I wanted to share this little tidbit since 2016, unfortunately I had to wait.
In 2003, I was in the hallway of high school (yes, I was a wee lad) I always got to school earlier due to the bus, and aside from finishing my homework in the hallway before class starts, I would read the San Francisco Chronicle.
One thing that I enjoyed doing, was reading the Dear Abby section, figuring it may give me some life advise among seeing what sport team won. One spring day I was reading a dear Abby column about a little girl wanting to become president one day, but her class and teacher laughed and ridiculed her for her idea. Obviously, the poor girl was devastated, and Abby gave a simple answer about don't give up.
No, the little girl was not Kamala Harris.
But for most readers, that was the end of it.... until something very magical happened. A few months later I was wrapping up my math homework before the bell rang, when I decided to pick up the paper again. When I got to the Dear Abby section, the writer brought this story back... with reprint letters from President Candidate John Kerry AND President George W. Bush. Both said something similar, to encourage the little girl to follow her dreams and never give up.
With the election as Joseph Biden as the 46th president of the U.S, we also now have the first female Vice president in history. A new momentous occasion.
To the little girl, who I remember reading all these years, I hope your dream of becoming president burns brighter after today. If you decide to have a career change after 17 years of life experience, I hope that you keep your ambition big and to never give up.
Below is a copy from the little girl, and the response from former President Bush. Sadly, I am unable to find the letter from John Kerry, but if anybody does find it, feel free to share.
Congratulations President Biden on your election. You have 4 years to do good, before the people decide your fate yet again.
Classmates Lower the Boom on Girl Who Has Lofty Goal
DEAR ABBY: I am a 13-year-old girl in the eighth grade. For my Health and Human Services class, I had to do an oral report about my future career.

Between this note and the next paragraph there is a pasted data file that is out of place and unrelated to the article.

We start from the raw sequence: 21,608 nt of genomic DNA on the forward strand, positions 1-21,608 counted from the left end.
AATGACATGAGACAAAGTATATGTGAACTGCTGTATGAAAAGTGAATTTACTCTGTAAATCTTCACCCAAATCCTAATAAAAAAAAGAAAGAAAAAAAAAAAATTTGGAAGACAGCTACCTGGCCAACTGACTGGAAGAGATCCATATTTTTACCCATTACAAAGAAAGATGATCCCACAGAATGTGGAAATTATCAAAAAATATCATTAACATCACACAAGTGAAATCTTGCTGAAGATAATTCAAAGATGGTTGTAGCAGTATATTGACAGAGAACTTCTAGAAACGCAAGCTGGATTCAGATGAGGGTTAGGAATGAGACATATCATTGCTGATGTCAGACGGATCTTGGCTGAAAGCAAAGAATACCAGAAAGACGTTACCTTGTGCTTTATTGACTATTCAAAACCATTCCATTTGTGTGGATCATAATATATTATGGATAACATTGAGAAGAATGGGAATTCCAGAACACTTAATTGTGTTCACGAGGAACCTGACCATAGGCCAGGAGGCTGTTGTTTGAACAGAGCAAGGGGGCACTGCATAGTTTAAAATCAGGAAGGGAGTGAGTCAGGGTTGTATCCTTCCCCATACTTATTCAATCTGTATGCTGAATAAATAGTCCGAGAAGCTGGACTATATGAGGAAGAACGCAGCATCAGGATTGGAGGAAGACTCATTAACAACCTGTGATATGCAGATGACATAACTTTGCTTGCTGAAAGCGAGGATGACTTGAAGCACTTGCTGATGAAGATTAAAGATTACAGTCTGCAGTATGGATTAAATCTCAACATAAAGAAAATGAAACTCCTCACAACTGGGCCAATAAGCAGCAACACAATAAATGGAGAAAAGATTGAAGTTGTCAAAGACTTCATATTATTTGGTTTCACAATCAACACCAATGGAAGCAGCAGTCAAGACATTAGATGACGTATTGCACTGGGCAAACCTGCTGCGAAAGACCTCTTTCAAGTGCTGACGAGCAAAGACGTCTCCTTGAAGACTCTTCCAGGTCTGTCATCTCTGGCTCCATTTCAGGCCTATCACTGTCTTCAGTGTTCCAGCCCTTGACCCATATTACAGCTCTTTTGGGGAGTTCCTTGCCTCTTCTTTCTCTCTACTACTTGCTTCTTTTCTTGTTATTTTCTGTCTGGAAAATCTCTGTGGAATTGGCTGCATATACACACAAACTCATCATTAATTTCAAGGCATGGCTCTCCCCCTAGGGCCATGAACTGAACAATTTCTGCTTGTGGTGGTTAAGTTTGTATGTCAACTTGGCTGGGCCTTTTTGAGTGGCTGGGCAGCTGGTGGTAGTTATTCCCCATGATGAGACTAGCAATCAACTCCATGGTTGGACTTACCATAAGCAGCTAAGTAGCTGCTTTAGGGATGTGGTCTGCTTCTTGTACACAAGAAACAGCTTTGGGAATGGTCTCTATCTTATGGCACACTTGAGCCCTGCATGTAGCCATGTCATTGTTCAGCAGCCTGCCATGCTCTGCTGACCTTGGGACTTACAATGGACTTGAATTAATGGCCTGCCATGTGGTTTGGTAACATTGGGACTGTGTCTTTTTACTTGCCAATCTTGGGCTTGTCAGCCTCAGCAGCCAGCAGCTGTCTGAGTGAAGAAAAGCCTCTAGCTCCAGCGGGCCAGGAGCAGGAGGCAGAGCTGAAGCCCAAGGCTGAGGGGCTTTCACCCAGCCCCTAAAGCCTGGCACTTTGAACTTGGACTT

I have wanted to be president of the United States since fifth grade. But when I said that, my teacher laughed at me. He told me I had very little chance of making it, although he didn't say why.
Then, "Jim," another student, started laughing hysterically and said girls aren't allowed to be president. I said, "Yeah, and I'll bet the idiots who came up with that idea were guys!" I was so upset I ran out of the room.
Now, a group of kids at school have started calling me names and spreading rumors about me. Jim even tripped me and made me bite my lip. I try to ignore them, but it's hard. They keep laughing at me, and my teacher is no help. I am losing sleep and feel horrible.
Abby, I didn't realize so much trouble could come out of revealing a dream. It's not like I am not ambitious enough. I'm in the National Junior Honor Society and my poetry has been published in the paper more than once.
I have tried talking to the guidance counselors, but they have done nothing. And when I mention my career ambition to my family, all I get from them is, "That's nice, dear."
Please respond, Abby. My dream is turning into a nightmare. -- I HAVE A DREAM
DEAR I HAVE A DREAM: Please clip this and show it to your male chauvinist teacher. Because a woman has never been president of the United States does not mean that it will never happen. Fifty years ago there was a saying, "A woman's place is in the home." Today, more women work outside the home than in it. And this year, for the first time, there were more female applicants to medical schools than male.
Please don't let your classmates get you down. If necessary, ask your parents to get involved to stop the harassment. The people who imply that you cannot fulfill your dreams are wrong. I expect to see a woman be elected president in my lifetime -- and who's to say it won't be you? Certainly not this columnist!
President Encourages Girl Who Has Her Sights Set on His Job
DEAR ABBY: Last March you printed a letter I wrote. In it, I told you I had expressed my desire to become the first female U.S. president, but my teacher and fellow students laughed at me.
Since writing to you, I have received a flood of support from friends, Dear Abby readers and you, yourself. But wait, there is more! I received a letter from Sen. John Kerry, and just recently, one from the White House signed by President Bush.
The fact that I received a response to my letter from that high up on the ladder of life has inspired me. I feel that I can now follow my dreams and help other young women my age to believe that they, too, can do whatever they want if they just trust themselves.
I have included a copy of what President Bush had to say, in case you want to print it, Abby. And thank you for your help. -- MARTA IN MARYLAND
DEAR MARTA: Thank you for the update, and for granting me permission to print the letter you received from President Bush. (I printed Sen. Kerry's letter last May.) That he would take time from his campaign schedule to offer you his support shows his belief in young people like yourself, who, in the years to come, will determine the future of our country. Read on:
"Dear Marta: I recently learned about your desire to be president of the United States.
"America is a great country, where people can dream big and achieve their full potential through hard work and determination. I encourage you to continue setting high goals, studying hard and helping others.
"The lessons you learn now will help you develop the character and values you need to succeed in life and become a responsible leader.
"Your idealism, hope and energy reflect the spirit of America and can help to build a better future for all our citizens.
"Mrs. Bush and I send our best wishes. May God bless you, and may God continue to bless America.
"Sincerely, George W. Bush"